Third place 


Page 4 of 4

"What, did he leave you for another dyke?" Warren lights a cigarette and passes it to me.

"I wish. He's kind of sketchy sometimes and I don't know how irresponsible he actually is."

"Did you fall on your head or something at that party? Do you know where you are? Since when do you give a shit about responsibility?"

"I just don't want him to hurt anybody."

"Tommy couldn't break a nail." Warren chuckles at his own cleverness.

"Never mind. You wouldn't get it. I'm gonna grab a beer." I start inside, but Warren grabs my shoulder.

"Is he sick or something?" Warren flicks his cigarette into a tangle of honeysuckle on the retaining wall.

"What do you think?"

Between last call and closing there are four fights and Warren and I have to break up all of them. Saturday night fights are always stupid. Buckhead boys shove each other over money and women. Weeknight fights are just as stupid but I can see the hurt in the guys that fight on a Tuesday. Saturday fights are all posturing and bravado. Weeknight fights are awkward grappling and sadness.

Warren's not allowed to knock patrons unless they got really out of hand, so he spends most of his time ducking and hauling folks into the parking lot. I'm not on the clock, so I throw some punches. It feels good.

I am counting the money when someone yells outside. Christine, the bartender, shrugs her bony shoulders and continues emptying troughs of ice into the drain.

"I guess Warren's still cleaning out the parking lot," I say, winding a rubber band around a stack of fives.

"I reckon," Christine says.

The noise keeps on, so when I finish I step outside to see if Warren needs any help. The four A.M. sky is purplish blue and the birds are tuning up to sing until full light. I can't see Warren. Then one of the orange street lamps reflects off something in the middle of the lot. Warren straddles a man and punches his face. When his head bounces off the asphalt Warren hits it again. It reminds me of one of those pop-up punching bags with a clown's face that I'd had as a kid.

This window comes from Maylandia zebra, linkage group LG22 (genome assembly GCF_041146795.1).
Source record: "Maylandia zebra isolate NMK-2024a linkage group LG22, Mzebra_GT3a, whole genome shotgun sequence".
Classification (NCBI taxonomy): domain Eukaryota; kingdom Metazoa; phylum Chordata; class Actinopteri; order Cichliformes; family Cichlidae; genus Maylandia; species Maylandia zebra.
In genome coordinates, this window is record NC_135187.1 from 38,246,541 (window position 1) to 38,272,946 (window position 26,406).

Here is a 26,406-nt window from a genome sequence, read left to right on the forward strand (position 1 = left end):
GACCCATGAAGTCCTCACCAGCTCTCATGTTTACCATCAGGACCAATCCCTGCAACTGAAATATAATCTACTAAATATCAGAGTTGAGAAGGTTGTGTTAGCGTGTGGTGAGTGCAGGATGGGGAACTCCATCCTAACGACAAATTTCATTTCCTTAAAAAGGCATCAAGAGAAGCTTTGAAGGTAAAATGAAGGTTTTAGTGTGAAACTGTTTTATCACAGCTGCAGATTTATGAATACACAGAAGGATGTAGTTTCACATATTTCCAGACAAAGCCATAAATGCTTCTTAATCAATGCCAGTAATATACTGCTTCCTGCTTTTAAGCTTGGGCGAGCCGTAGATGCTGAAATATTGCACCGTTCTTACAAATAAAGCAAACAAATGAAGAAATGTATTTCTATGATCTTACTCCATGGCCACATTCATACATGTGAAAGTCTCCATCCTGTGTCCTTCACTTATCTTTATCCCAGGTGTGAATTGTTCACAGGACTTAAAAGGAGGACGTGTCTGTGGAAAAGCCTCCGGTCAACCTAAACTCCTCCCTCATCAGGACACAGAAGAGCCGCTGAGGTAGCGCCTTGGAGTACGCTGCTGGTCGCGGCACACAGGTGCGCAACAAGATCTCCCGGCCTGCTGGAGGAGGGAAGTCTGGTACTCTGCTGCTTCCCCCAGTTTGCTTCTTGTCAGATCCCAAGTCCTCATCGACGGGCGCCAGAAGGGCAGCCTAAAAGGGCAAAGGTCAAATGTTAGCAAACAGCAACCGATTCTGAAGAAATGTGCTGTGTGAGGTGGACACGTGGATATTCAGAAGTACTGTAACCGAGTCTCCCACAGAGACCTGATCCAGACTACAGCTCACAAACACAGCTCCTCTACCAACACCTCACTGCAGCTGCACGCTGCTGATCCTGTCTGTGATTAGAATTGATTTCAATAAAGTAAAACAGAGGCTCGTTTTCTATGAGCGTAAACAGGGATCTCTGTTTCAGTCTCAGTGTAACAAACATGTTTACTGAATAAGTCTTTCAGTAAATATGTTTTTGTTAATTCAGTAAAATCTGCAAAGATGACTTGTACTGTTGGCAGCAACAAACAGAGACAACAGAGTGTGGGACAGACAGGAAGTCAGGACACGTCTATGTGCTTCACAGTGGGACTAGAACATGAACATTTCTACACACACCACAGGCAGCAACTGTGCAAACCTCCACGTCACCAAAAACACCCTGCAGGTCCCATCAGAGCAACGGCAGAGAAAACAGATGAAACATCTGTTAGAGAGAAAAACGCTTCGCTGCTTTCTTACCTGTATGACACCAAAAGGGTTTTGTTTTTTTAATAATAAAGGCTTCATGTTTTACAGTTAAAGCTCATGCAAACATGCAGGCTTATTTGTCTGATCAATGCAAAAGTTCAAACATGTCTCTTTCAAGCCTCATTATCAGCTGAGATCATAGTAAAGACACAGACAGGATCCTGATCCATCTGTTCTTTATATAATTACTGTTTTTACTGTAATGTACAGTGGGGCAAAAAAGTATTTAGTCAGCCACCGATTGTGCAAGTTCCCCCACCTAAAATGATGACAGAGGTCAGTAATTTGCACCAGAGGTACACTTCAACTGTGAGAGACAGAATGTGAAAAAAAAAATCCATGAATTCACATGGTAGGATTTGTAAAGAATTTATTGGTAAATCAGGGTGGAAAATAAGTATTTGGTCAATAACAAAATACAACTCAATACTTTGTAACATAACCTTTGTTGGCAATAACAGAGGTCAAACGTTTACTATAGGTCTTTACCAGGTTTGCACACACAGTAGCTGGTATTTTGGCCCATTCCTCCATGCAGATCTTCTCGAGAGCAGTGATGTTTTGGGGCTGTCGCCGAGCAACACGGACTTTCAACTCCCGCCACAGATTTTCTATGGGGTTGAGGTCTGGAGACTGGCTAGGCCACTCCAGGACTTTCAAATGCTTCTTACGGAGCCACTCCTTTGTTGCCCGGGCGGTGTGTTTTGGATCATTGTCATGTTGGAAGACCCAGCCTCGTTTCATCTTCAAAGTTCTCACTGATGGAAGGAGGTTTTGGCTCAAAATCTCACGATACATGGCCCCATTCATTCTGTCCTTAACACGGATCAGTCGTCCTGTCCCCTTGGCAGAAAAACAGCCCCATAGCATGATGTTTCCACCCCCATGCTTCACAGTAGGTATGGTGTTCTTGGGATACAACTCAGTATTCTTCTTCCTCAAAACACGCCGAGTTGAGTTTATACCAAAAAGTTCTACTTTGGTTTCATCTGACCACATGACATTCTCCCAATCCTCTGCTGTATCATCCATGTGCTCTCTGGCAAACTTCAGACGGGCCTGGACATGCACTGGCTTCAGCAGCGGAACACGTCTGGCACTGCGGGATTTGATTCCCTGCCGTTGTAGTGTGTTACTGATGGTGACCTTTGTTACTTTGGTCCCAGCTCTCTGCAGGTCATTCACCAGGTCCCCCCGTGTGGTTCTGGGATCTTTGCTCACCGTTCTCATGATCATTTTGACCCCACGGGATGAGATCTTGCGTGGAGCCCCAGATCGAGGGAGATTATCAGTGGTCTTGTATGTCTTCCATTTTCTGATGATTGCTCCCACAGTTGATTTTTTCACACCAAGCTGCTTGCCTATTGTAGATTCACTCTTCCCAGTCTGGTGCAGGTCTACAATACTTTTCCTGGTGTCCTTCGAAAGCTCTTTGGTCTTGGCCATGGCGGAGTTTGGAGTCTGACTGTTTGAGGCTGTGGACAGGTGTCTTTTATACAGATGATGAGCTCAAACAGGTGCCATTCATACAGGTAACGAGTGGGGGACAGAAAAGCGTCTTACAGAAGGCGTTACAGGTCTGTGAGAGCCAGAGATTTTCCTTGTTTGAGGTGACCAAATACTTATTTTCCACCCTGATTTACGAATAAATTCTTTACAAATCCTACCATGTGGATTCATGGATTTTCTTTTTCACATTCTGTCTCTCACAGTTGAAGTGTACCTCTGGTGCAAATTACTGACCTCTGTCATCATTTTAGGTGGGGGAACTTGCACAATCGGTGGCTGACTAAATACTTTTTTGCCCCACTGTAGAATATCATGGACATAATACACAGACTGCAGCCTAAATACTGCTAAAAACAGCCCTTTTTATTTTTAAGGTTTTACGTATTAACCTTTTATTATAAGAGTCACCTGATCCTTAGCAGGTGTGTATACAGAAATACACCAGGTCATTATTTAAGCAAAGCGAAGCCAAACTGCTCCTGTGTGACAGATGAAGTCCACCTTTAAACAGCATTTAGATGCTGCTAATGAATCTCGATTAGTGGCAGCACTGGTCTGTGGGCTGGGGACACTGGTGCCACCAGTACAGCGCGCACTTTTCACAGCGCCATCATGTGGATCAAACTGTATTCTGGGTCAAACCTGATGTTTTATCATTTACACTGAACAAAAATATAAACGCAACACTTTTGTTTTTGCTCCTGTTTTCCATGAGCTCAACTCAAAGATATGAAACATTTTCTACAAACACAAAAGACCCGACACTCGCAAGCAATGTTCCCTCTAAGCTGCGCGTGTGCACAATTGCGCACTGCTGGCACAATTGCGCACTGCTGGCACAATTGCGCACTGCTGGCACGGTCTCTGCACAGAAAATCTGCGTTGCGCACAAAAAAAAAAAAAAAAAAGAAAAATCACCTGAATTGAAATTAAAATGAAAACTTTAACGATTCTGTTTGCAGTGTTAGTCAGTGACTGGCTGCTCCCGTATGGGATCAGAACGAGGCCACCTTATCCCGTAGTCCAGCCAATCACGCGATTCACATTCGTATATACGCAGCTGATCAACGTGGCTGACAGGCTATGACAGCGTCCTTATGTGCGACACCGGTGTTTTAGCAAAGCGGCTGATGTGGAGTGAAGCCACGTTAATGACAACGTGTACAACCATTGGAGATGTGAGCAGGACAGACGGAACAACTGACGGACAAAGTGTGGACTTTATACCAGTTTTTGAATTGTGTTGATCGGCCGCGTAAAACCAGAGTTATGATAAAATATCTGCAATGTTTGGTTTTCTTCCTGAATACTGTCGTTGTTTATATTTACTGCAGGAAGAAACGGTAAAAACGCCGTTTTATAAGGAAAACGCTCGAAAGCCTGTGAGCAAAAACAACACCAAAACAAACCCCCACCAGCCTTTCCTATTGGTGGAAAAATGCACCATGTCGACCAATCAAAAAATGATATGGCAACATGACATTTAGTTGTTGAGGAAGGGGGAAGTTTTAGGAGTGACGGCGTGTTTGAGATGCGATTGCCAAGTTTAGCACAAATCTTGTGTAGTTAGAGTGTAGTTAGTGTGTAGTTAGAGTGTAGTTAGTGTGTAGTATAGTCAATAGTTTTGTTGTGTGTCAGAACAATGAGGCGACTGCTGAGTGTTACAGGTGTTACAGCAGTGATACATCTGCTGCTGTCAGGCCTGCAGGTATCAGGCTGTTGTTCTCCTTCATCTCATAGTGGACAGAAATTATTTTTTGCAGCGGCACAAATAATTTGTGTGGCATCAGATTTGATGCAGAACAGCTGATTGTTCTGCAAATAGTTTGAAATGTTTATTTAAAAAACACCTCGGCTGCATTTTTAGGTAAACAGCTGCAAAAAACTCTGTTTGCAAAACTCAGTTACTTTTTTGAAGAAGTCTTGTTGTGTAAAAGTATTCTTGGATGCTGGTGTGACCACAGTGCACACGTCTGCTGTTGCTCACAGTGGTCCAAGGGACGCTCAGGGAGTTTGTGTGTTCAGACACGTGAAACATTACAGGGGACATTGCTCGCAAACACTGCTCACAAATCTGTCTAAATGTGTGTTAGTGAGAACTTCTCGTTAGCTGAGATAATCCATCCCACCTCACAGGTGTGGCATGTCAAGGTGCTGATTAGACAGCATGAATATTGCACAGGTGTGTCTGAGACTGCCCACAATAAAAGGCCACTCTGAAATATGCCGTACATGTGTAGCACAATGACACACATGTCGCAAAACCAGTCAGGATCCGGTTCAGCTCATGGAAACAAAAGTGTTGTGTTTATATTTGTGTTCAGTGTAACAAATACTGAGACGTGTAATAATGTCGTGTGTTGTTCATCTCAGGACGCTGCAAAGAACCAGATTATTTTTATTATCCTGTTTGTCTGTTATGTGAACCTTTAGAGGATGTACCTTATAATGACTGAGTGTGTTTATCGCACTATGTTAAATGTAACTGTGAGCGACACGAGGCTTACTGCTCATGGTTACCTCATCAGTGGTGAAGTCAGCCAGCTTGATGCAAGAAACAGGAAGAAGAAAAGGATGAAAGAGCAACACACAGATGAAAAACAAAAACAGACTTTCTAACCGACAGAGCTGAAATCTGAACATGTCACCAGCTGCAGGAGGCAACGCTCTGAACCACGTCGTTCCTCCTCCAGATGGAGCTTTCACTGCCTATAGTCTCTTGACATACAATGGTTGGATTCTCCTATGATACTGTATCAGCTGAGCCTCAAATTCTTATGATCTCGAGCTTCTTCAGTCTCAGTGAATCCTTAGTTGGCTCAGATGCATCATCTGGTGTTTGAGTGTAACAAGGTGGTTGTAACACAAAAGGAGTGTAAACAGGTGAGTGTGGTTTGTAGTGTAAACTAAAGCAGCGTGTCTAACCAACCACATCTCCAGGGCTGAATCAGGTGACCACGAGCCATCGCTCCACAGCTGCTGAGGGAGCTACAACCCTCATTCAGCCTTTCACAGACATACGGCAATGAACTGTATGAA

"Take it easy. Darla hears about this your ass is gone."

"This ain't no customer."

It's Tommy. Warren broke his nose, I can tell that right away. His lips are so puffed up they might burst at any moment. His eye is swollen shut. Warren stands, wipes blood from his own nose and looks at me.

"He won't have such an easy time fucking innocent people without a pretty face."

"What..." I can't finish my sentence.

"Help me up." Tommy says.

I haul him up, but he walks on his own once I get him to his feet. Warren's gone before we make it over to the cinderblock wall.

"What did you say to him?"

"Nothing. He asked me if I had gotten laid tonight and I said yeah and he stared yelling some shit about respect. Out of the blue. Then he calls me a sick fuck."

"You are a sick fuck," I say, pulling a sprig of honeysuckle off a vine and biting the end off a flower.

"I'm your sick fuck, though, right baby?" He gingerly places a bloom between his fat lips. The flower absorbs the blood from his mouth, and I think of science fairs where kids turn carnations blue with colored water.

"Yeah man, you're my sick fuck."

The sky lightens. The morning crew at the bakery next door fires their ovens. A woman jogs with her collie. A kid speeds up the street in his rusty Accord, tossing papers to the beat of a Tupac song. I finish my honeysuckles one by one and throw them in a pile on the ground.

I'm not sorry Tommy got beat.


Elizabeth Rose Anderson reads "Terminus."

David Lee Simmons interviews Elizabeth Rose Anderson.


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